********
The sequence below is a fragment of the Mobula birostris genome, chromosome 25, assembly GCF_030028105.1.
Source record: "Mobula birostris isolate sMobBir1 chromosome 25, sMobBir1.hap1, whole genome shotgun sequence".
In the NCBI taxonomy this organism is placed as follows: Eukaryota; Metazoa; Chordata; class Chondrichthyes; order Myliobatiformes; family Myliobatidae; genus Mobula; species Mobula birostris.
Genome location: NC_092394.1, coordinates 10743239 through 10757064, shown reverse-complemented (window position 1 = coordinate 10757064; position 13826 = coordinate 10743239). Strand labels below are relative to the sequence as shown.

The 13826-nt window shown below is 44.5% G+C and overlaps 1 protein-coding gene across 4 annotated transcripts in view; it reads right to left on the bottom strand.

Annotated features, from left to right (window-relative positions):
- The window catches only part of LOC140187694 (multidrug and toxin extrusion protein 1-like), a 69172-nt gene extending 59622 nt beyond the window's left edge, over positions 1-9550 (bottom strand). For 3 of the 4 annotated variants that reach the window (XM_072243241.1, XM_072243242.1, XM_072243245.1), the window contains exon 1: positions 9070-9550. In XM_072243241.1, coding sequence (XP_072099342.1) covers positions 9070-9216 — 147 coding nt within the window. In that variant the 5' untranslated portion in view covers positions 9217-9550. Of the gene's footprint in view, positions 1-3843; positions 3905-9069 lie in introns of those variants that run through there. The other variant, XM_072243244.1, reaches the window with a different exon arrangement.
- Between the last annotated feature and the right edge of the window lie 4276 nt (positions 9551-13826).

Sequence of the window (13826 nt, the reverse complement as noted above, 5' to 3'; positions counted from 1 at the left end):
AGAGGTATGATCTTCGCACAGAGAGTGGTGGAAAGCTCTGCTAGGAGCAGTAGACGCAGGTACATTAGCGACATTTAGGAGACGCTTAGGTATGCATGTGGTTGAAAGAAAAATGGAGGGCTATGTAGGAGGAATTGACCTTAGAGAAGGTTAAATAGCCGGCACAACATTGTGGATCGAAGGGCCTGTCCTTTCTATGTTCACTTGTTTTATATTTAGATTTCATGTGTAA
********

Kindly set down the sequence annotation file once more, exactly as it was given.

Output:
The sequence below is a fragment of the Mobula birostris genome, chromosome 25, assembly GCF_030028105.1.
Source record: "Mobula birostris isolate sMobBir1 chromosome 25, sMobBir1.hap1, whole genome shotgun sequence".
In the NCBI taxonomy this organism is placed as follows: Eukaryota; Metazoa; Chordata; class Chondrichthyes; order Myliobatiformes; family Myliobatidae; genus Mobula; species Mobula birostris.
Genome location: NC_092394.1, coordinates 10743239 through 10757064, shown reverse-complemented (window position 1 = coordinate 10757064; position 13826 = coordinate 10743239). Strand labels below are relative to the sequence as shown.

The 13826-nt window shown below is 44.5% G+C and overlaps 1 protein-coding gene across 4 annotated transcripts in view; it reads right to left on the bottom strand.

Annotated features, from left to right (window-relative positions):
- The window catches only part of LOC140187694 (multidrug and toxin extrusion protein 1-like), a 69172-nt gene extending 59622 nt beyond the window's left edge, over positions 1-9550 (bottom strand). For 3 of the 4 annotated variants that reach the window (XM_072243241.1, XM_072243242.1, XM_072243245.1), the window contains exon 1: positions 9070-9550. In XM_072243241.1, coding sequence (XP_072099342.1) covers positions 9070-9216 — 147 coding nt within the window. In that variant the 5' untranslated portion in view covers positions 9217-9550. Of the gene's footprint in view, positions 1-3843; positions 3905-9069 lie in introns of those variants that run through there. The other variant, XM_072243244.1, reaches the window with a different exon arrangement.
- Between the last annotated feature and the right edge of the window lie 4276 nt (positions 9551-13826).

Sequence of the window (13826 nt, the reverse complement as noted above, 5' to 3'; positions counted from 1 at the left end):
AGAGGTATGATCTTCGCACAGAGAGTGGTGGAAAGCTCTGCTAGGAGCAGTAGACGCAGGTACATTAGCGACATTTAGGAGACGCTTAGGTATGCATGTGGTTGAAAGAAAAATGGAGGGCTATGTAGGAGGAATTGACCTTAGAGAAGGTTAAATAGCCGGCACAACATTGTGGATCGAAGGGCCTGTCCTTTCTATGTTCACTTGTTTTATATTTAGATTTCATGTGTAA